Advisers face ruin over Propertybourse advice
Original article here
Two advice firms are struggling to pay compensation linked to complaints about Propertybourse investments, amid disputes between advisers and the fund promoter over who was at fault.
Investors complained to the Financial Ombudsman Service they were mis-sold the schemes, and the advice firms look unlikely to be able to meet Ombudsman-ordered redress costs.
If they fail, the bill is passed to the wider financial advice sector via Financial Services Compensation Scheme levies.
Propertybourse promoted unregulated collective investment schemes investing in commercial and residential properties such as leisure parks and shopping centres, in the UK and overseas.
It entered administration in November 2013 following an order issued in the High Court, with the administrator putting investor losses at around £20m, a figure Propertybourse disputes.
One of these firms is King’s Lynn-based Activate Financial Management, which has three upheld Fos complaints against it.
In August the Fos ordered maximum redress of £150,000 plus any interest, after Activate advised a client to invest £200,000 in the Mission London Residential Investment and German Capital Cities funds.
Two similar complaints against the firm were upheld by Fos at the end of November. One client was advised to invest £350,000 of her pension fund in the Mission property scheme.
Activate claimed in its defence that Propertybourse produced misleading documentation, promoted the funds as low risk and that mis-management had increased their riskiness, claims dismissed by Propertybourse and which the Fos said “didn’t remove Activate’s responsibility to assess the risks themselves”.
Activate’s evidence to Fos stressed in all these cases its advice was given at a time before the Financial Services Authorities thematic review into Ucis in July 2010.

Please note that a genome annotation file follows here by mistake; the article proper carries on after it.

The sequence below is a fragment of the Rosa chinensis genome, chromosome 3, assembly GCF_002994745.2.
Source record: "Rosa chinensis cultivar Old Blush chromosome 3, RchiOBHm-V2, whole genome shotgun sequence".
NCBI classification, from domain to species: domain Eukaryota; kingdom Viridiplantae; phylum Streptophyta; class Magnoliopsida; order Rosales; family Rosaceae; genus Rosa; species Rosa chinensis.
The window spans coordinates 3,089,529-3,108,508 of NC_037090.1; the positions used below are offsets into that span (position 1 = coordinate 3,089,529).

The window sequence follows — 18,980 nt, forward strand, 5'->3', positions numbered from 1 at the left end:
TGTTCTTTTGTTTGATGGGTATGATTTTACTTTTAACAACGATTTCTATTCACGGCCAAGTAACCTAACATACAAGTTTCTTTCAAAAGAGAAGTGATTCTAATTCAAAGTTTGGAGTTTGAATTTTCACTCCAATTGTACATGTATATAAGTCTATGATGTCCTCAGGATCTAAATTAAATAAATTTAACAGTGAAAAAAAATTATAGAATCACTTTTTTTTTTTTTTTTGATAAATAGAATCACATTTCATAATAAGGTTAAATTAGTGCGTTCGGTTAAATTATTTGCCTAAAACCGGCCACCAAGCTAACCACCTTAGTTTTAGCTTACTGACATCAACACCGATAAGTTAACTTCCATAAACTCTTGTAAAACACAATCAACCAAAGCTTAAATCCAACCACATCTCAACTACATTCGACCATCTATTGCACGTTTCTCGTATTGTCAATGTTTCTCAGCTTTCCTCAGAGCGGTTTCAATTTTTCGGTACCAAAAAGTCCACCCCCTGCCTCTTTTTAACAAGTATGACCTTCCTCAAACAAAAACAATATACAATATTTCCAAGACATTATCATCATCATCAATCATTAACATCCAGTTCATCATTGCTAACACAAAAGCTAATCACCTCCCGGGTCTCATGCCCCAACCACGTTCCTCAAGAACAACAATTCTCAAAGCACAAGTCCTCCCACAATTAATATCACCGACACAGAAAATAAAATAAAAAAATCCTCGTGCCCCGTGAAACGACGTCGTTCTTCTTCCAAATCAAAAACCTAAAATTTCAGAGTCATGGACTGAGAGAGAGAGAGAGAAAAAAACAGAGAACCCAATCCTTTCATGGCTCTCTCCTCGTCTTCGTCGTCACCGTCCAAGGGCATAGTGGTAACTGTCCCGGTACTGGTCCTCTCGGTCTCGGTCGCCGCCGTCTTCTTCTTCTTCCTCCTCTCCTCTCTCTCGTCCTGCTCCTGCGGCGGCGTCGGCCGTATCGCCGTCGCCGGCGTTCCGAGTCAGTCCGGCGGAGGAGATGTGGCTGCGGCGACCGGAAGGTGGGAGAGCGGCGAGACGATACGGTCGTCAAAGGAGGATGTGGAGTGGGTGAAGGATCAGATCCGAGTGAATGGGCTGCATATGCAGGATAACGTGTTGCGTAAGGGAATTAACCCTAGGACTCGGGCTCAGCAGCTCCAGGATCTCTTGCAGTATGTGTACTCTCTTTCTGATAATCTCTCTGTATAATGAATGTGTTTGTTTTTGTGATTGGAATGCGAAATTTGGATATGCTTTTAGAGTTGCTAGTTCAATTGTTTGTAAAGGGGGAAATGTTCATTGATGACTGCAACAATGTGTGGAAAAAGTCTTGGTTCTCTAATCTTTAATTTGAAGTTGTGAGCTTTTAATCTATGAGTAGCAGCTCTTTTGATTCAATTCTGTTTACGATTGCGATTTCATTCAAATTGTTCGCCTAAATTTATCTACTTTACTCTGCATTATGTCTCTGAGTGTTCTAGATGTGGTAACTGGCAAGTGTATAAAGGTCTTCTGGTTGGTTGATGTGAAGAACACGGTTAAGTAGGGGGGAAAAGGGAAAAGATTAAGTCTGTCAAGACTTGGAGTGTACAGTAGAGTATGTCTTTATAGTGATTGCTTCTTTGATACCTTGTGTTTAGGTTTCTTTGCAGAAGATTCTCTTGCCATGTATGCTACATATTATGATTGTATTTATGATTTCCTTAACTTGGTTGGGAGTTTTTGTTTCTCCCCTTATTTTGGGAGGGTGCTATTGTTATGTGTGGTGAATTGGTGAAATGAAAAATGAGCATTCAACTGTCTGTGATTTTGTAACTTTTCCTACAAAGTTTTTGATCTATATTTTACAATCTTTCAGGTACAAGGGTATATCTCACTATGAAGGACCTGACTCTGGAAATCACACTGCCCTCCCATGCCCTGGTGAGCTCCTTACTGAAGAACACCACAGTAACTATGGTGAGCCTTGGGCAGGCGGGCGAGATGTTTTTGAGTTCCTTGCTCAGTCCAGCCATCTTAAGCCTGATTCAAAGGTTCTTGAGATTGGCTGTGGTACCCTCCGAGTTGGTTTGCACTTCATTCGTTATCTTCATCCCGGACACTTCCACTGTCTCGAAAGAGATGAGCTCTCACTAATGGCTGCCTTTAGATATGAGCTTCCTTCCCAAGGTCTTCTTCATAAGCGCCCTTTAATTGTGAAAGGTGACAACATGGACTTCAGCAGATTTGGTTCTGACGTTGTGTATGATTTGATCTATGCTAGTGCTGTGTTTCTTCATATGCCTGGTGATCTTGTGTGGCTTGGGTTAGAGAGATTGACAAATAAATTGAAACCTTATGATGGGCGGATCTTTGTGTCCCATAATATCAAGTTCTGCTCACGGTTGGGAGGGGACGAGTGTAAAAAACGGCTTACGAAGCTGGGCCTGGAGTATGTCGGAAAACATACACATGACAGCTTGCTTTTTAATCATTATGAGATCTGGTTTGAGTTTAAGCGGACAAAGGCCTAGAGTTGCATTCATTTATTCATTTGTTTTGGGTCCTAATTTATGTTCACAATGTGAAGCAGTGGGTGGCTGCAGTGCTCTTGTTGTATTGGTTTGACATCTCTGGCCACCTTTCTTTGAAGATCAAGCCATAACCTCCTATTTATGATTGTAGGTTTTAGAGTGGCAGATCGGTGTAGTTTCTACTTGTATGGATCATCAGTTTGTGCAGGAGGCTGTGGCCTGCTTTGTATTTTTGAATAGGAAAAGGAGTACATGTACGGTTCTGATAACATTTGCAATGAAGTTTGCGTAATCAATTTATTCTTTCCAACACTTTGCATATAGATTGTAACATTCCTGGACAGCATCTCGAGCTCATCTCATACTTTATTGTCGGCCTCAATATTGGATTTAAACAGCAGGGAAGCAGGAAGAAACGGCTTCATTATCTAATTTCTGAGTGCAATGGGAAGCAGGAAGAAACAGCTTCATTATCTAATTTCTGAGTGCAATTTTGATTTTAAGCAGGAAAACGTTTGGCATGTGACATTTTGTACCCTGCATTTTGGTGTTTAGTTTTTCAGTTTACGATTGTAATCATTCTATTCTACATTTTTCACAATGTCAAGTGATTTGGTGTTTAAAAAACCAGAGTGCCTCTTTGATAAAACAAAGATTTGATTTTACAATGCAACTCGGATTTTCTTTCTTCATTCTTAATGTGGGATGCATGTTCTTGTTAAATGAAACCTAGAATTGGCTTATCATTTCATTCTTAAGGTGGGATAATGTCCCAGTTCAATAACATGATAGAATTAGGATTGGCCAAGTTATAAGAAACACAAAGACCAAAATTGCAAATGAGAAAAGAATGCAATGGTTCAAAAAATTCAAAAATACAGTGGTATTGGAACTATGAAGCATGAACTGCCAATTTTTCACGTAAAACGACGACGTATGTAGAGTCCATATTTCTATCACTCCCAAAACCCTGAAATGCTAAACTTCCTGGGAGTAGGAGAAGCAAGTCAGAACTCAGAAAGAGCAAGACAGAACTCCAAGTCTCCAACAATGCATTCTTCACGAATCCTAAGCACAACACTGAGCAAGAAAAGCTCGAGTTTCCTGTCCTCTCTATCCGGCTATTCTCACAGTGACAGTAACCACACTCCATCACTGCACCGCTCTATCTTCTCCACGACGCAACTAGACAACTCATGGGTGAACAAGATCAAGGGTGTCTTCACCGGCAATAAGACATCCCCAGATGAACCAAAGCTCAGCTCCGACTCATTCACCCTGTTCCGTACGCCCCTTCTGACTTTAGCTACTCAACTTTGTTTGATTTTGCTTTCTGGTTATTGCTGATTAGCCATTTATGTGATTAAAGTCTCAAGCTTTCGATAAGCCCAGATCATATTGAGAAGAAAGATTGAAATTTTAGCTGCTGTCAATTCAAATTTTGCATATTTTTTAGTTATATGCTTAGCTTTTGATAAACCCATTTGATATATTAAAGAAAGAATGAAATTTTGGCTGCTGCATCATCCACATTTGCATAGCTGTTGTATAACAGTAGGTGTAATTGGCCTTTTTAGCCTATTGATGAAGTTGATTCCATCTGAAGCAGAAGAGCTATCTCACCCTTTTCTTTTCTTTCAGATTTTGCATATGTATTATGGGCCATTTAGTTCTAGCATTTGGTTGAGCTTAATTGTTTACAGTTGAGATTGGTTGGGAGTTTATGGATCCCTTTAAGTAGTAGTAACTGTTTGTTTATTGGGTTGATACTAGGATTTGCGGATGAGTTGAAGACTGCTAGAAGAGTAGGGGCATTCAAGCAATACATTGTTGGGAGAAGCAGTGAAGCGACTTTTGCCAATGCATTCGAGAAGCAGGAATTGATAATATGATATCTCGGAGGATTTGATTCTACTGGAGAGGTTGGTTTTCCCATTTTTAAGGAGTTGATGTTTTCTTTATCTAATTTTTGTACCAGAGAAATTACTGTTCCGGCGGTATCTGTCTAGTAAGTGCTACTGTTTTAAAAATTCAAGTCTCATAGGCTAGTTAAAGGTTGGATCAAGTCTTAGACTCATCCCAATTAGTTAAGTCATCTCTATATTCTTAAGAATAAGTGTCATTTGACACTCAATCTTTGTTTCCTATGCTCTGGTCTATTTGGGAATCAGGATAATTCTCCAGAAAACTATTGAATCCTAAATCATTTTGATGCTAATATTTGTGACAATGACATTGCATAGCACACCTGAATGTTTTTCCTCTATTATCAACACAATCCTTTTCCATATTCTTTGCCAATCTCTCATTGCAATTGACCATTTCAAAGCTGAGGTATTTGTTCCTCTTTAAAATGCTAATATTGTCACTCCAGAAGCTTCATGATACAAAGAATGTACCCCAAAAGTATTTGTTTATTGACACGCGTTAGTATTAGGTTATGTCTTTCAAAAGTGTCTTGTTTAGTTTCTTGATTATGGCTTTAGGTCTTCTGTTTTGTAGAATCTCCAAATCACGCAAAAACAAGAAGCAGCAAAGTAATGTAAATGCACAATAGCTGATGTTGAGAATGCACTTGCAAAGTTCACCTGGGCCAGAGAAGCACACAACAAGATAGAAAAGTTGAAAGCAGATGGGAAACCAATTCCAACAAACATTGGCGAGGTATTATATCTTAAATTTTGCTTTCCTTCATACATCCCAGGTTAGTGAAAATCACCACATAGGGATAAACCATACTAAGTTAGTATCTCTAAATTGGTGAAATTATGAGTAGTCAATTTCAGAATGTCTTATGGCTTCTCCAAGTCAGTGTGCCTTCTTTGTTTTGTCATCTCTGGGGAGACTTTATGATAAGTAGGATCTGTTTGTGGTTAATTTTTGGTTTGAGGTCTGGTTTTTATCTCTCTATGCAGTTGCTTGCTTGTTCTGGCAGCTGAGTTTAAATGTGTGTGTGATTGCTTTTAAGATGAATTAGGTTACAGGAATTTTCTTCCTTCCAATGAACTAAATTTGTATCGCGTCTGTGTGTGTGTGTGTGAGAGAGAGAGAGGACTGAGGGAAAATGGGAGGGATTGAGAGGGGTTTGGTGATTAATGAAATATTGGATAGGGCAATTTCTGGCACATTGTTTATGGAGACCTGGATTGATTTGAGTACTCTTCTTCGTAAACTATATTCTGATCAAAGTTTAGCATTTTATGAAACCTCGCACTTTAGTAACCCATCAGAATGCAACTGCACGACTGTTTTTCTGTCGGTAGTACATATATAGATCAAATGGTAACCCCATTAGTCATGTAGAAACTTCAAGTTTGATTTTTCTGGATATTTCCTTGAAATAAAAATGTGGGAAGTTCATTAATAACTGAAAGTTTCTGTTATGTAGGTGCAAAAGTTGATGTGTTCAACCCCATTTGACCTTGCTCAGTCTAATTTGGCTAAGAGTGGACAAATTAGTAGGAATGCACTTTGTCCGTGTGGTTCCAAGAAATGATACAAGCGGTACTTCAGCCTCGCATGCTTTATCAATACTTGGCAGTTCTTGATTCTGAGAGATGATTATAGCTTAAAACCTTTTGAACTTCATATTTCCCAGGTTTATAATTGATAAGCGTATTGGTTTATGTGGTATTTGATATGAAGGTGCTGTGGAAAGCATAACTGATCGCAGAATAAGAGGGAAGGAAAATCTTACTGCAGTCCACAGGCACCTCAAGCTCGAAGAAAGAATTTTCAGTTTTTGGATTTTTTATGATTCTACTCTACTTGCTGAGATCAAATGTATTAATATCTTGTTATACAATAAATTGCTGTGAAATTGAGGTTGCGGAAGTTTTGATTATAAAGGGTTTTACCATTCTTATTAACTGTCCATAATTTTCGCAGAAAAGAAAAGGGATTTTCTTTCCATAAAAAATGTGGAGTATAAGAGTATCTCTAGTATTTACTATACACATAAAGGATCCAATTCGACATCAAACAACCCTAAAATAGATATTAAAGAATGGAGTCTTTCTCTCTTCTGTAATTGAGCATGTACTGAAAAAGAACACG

Stephen Dockerty, principal at Activate, said he is currently “battling” his professional indemnity insurers to get the claims settled.
“If I can’t pay then I’ll have to look at some kind of voluntary arrangement. I’m trying to keep my business going, as I’ve got 80 clients and millions under advice.
“We reported these funds to the authorities, but they’ve done nothing to go after the managers, so it comes down to IFAs; we’re just cannon fodder.”
Another case upheld by the Fos this year involved Financial Aims Limited, which advised a client in 2010 to invest nearly £70,000 in the Opus Propertybourse Performance fund.
Financial Aims’ PI insurers have refused to cover the claim and the firm is unable to meet the cost itself, so the Fos said it would pass it to the FSCS.
But the FSCS is not currently considering claims against Financial Aims, so the Fos ordered the firm to cover the clients’ investment losses.
An FSCS spokesman said it is “investigating claims against IFAs for negligent advice”.
It is yet to formally put any involved firm in default, which would allow claims to be paid.
In the summer of 2014, around 100 financial advisers who recommended Propertybourse funds raised £12,500 for an investigation into the accounts of the business in both Guernsey and the UK, in a bid to find recoverable assets.
In March last yearan interim report circulated to the group from Propertybourse’s appointed administrators, BM Advisory, attributed the funds’ demise almost entirely to poor management.
Robin Christie, founder of Propertybourse and chief investment officer of Mission XP, disputed the appointment of BM Advisory and denied its claims.
He said the 2008 financial crisis caused funds to struggle for liquidity after banks withdrew capital from the market. The funds stabilised, but were hit again by the re-emergence of the euro crisis in 2011, he said.
Mr Christie claimed Mission London Residential Investment fund - set up in 2010 and also an unregulated fund managed using a similar approach to the Propertybourse schemes – last month paid an interim distribution of 125 per cent of capital invested, with other distributions planned for 2016.
Responding to the Fos decisions, Mr Christie blamed Activate for “flawed processes”, including placing 75 per cent of a client’s pension into two unregulated property funds. “The ombudsman dismissed [Activate’s] claims as conjecture and concluded that the funds’ offering documents were clear, setting out the risks for both IFAs and investors alike.”
Malcolm Fillmore, joint administrator at administrators BM Advisory, confirmed he is continuing to investigate Propertybourse.
Mr Christie accused Activate and Mr Fillmore of an “orchestrated media campaign” based on misleading information.